|The directory of community and business organisations in Broadstone Dorset|
|Residents Association MagazineWinter 2000/2001 - 2|
THIS IS BROADSTONE COMMEMORATING THE MILLENNIUM
A commemorative Robus Oak Tree and Teak Seat were installed in the Recreation ground, close to the Broadstone War Memorial on the 28th October to mark the commencement of the third Millennium.
Considering the horrendous wind and rain quite a number of residents attended the ceremony. The Chairman of the Broadstone Residents Association, Mr John Noyes, introduced the event. Various Broadstone organisations that had financed the event fulfilled their intention to create two permanent objects to remind themselves, residents of Broadstone and future generations, of the 2000th anniversary of the birth of Christ.
installation was carried out by the oldest, "Broadstone Born"
inhabitant Mrs Martha Applin, and the two youngest "Broadstone
Born" children from the two Broadstone First schools; Bethany Ellis
from Broadstone's First School and Katharine Wingfield from Springdale's
First School. The three ladies placed a quantity of Eco-Mulch around
the tree and then sat on the seat, which they found to their satisfaction.
Once the installation was complete and satisfactory, the Rev Paul Mears
from Broadstone Methodist Church, one of the leaders of the churches
in Broadstone dedicated both the Tree and the Seat to the use of young
and old, in anticipation of the development of many friendships. Both
the tree and the seat have an engraved plaque attached, to indicate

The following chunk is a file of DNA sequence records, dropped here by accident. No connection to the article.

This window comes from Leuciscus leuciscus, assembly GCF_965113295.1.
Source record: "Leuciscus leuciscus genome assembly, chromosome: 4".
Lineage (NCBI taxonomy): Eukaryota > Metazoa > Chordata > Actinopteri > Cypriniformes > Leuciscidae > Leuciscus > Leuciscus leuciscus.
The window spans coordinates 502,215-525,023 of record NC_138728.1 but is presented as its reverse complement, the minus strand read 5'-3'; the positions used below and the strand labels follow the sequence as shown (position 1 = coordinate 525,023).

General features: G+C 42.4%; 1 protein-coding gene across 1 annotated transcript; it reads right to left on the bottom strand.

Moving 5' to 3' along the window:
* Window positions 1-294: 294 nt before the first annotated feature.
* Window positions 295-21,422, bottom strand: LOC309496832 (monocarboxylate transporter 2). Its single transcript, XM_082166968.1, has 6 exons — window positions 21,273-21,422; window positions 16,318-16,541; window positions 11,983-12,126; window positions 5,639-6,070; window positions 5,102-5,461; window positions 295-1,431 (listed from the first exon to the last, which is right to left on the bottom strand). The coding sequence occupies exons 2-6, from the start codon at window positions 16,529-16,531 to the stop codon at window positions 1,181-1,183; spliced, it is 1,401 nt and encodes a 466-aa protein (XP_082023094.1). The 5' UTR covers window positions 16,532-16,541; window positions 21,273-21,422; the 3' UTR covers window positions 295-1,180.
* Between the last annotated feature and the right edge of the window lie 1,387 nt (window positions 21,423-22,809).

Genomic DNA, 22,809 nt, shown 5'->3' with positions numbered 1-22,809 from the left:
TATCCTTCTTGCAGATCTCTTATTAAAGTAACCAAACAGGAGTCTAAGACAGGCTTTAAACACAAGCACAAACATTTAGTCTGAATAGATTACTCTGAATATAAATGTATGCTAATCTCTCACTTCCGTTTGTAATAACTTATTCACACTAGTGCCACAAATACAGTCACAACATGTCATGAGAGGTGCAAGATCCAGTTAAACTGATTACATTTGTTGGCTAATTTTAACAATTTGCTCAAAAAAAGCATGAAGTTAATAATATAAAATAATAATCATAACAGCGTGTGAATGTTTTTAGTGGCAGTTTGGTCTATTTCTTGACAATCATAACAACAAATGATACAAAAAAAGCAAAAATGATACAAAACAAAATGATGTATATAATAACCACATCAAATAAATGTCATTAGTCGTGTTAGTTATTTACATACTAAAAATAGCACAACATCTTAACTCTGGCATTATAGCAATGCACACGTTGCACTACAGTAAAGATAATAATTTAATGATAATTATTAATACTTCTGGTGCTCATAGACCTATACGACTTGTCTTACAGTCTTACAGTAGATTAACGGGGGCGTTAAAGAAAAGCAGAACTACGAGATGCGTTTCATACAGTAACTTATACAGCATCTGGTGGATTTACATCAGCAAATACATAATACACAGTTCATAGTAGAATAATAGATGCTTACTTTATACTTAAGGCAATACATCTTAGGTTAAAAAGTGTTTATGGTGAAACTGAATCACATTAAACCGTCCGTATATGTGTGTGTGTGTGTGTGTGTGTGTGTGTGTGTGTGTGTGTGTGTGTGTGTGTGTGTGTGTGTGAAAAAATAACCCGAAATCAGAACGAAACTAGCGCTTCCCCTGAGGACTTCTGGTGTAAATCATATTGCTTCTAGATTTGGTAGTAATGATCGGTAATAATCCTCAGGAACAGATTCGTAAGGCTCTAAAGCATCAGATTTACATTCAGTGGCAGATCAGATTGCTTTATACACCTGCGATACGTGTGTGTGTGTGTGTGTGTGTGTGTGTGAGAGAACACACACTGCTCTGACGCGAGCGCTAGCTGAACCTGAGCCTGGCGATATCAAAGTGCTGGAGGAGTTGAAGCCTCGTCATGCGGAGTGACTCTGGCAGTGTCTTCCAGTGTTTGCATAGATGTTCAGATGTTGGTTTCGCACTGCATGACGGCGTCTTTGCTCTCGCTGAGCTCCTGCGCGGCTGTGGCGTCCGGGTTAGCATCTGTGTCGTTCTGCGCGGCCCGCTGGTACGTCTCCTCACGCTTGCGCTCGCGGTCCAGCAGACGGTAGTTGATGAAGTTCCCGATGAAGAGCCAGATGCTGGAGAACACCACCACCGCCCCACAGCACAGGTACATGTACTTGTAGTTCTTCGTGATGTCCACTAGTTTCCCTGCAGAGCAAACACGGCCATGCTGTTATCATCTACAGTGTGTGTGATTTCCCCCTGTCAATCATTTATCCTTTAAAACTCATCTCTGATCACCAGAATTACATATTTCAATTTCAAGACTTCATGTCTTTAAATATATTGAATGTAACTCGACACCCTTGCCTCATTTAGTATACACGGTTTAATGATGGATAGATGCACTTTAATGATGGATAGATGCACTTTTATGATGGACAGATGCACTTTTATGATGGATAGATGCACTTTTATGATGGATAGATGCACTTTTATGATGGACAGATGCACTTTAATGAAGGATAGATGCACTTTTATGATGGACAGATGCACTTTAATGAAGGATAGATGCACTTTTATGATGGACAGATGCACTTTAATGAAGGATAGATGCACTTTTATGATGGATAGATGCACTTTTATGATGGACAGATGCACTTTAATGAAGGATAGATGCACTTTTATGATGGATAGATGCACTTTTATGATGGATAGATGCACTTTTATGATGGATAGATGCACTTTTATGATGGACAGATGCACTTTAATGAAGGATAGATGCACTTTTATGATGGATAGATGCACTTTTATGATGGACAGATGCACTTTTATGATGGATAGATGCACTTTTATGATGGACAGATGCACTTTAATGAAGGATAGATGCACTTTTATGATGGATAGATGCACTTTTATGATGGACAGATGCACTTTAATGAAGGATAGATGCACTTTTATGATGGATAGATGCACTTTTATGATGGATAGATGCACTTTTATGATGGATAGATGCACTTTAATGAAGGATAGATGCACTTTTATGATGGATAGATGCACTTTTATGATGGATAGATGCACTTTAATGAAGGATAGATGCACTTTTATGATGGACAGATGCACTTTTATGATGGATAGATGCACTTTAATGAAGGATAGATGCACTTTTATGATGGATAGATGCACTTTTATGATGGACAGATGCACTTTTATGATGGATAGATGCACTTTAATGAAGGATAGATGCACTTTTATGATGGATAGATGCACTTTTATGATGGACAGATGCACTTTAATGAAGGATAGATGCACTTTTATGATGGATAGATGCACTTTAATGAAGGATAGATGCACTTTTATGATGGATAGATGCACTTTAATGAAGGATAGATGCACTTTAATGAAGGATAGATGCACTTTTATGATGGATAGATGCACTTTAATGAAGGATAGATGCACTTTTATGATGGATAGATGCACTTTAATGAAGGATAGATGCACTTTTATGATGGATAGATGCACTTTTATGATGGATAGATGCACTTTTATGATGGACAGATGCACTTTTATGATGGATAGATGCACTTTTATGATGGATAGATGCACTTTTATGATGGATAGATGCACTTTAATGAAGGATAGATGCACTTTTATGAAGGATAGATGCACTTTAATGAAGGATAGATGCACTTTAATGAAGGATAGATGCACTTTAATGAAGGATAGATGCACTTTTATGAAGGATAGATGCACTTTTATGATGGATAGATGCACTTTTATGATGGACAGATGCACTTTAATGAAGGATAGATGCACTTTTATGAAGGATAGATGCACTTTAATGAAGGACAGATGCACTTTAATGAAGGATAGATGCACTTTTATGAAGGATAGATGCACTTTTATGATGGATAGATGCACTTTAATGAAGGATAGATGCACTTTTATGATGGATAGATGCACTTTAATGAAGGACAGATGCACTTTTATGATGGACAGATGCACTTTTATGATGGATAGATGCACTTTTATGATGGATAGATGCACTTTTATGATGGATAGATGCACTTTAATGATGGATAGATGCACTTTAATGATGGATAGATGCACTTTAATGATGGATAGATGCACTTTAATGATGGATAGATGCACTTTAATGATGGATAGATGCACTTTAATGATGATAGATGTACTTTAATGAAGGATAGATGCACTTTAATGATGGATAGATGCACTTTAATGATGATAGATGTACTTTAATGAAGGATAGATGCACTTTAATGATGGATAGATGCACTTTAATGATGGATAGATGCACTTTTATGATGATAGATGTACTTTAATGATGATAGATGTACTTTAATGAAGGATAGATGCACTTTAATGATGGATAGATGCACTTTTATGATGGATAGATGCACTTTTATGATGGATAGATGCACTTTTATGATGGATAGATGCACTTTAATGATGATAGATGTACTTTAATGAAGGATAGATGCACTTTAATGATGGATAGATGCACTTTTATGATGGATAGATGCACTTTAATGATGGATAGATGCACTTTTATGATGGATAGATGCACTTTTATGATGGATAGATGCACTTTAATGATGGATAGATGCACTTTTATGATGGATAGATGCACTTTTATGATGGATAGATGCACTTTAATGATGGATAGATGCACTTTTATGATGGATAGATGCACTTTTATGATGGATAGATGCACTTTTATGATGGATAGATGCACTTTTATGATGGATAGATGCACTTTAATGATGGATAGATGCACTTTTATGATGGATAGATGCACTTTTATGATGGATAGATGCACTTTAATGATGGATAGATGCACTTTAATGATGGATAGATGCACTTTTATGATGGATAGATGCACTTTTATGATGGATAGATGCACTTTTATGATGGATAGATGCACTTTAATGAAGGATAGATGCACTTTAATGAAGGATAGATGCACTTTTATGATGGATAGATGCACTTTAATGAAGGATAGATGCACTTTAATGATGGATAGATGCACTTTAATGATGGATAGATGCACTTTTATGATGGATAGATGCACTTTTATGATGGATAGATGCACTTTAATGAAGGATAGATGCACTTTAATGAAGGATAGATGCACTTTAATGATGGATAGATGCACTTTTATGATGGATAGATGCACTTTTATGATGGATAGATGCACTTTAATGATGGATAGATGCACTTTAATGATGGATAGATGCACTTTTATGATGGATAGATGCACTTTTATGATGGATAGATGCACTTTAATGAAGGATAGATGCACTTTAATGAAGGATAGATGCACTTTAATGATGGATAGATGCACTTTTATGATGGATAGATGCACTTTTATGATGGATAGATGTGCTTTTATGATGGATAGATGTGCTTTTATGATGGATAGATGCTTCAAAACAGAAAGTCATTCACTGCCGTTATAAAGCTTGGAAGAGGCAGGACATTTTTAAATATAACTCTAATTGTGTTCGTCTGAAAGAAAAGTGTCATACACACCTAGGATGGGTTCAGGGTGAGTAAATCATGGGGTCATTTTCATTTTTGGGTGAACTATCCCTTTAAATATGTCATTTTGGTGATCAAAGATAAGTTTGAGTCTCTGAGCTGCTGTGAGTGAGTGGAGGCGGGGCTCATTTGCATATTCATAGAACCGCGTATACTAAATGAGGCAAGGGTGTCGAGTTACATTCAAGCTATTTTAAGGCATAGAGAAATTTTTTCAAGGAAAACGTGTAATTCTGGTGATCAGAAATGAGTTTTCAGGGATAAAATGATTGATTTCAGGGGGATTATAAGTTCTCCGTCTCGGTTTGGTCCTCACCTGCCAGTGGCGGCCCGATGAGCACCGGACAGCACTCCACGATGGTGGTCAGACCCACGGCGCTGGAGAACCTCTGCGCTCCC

to posterity the significance of the symbols left by this generation
to mark the Millennium. The plaque is worded:
Mrs Martha Applin was born in 1908 in a house in Dunyeats Road. The Somerset and Dorset Railway who together with the South Western Railway had a junction at "Broadstone" Station (originally known as "New Poole Junction"), employed her Father. Today there is little or no evidence of the railways, the station or the cottages, which were located about where the sports centre is now. Before the railway (ca. 1840), Broadstone hardly existed, it was the railway that created the village and most of the shops were in Station Road. By the time Martha was old enough to go to school in what is now Broadstone's First School the station's name had been changed to Broadstone. Sometime later, Martha moved to a house in Charborough Road where she has lived ever since.
Photos courtesy of Marilyn Ayres, Community Magazines
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